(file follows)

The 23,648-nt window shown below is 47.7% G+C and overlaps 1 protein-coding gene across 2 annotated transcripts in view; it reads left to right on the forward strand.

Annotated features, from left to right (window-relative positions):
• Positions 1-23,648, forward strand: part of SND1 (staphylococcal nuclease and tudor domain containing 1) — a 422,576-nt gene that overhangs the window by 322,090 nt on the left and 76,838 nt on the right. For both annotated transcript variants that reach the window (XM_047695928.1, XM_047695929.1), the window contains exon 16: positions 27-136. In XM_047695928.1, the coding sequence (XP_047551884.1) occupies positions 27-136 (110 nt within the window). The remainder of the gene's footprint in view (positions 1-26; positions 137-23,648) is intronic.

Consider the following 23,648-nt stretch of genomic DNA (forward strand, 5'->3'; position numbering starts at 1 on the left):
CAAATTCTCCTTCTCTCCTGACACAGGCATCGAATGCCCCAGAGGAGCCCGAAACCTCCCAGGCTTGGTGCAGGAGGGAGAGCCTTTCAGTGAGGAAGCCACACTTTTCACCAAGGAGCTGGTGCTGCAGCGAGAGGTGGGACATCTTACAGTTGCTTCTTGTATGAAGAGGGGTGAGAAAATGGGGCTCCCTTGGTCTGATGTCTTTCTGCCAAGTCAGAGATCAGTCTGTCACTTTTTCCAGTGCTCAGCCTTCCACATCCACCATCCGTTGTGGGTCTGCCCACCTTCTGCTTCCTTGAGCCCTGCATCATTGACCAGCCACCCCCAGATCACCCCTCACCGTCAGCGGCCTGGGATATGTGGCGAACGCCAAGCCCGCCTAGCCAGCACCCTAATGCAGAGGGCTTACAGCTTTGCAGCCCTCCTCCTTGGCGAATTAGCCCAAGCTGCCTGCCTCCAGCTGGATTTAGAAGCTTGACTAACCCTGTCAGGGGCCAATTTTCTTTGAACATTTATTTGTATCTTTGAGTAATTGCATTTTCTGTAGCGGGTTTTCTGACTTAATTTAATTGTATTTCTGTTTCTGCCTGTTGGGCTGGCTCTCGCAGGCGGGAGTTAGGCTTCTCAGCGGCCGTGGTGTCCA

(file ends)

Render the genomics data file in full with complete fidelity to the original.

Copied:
The 23,648-nt window shown below is 47.7% G+C and overlaps 1 protein-coding gene across 2 annotated transcripts in view; it reads left to right on the forward strand.

Annotated features, from left to right (window-relative positions):
• Positions 1-23,648, forward strand: part of SND1 (staphylococcal nuclease and tudor domain containing 1) — a 422,576-nt gene that overhangs the window by 322,090 nt on the left and 76,838 nt on the right. For both annotated transcript variants that reach the window (XM_047695928.1, XM_047695929.1), the window contains exon 16: positions 27-136. In XM_047695928.1, the coding sequence (XP_047551884.1) occupies positions 27-136 (110 nt within the window). The remainder of the gene's footprint in view (positions 1-26; positions 137-23,648) is intronic.

Consider the following 23,648-nt stretch of genomic DNA (forward strand, 5'->3'; position numbering starts at 1 on the left):
CAAATTCTCCTTCTCTCCTGACACAGGCATCGAATGCCCCAGAGGAGCCCGAAACCTCCCAGGCTTGGTGCAGGAGGGAGAGCCTTTCAGTGAGGAAGCCACACTTTTCACCAAGGAGCTGGTGCTGCAGCGAGAGGTGGGACATCTTACAGTTGCTTCTTGTATGAAGAGGGGTGAGAAAATGGGGCTCCCTTGGTCTGATGTCTTTCTGCCAAGTCAGAGATCAGTCTGTCACTTTTTCCAGTGCTCAGCCTTCCACATCCACCATCCGTTGTGGGTCTGCCCACCTTCTGCTTCCTTGAGCCCTGCATCATTGACCAGCCACCCCCAGATCACCCCTCACCGTCAGCGGCCTGGGATATGTGGCGAACGCCAAGCCCGCCTAGCCAGCACCCTAATGCAGAGGGCTTACAGCTTTGCAGCCCTCCTCCTTGGCGAATTAGCCCAAGCTGCCTGCCTCCAGCTGGATTTAGAAGCTTGACTAACCCTGTCAGGGGCCAATTTTCTTTGAACATTTATTTGTATCTTTGAGTAATTGCATTTTCTGTAGCGGGTTTTCTGACTTAATTTAATTGTATTTCTGTTTCTGCCTGTTGGGCTGGCTCTCGCAGGCGGGAGTTAGGCTTCTCAGCGGCCGTGGTGTCCA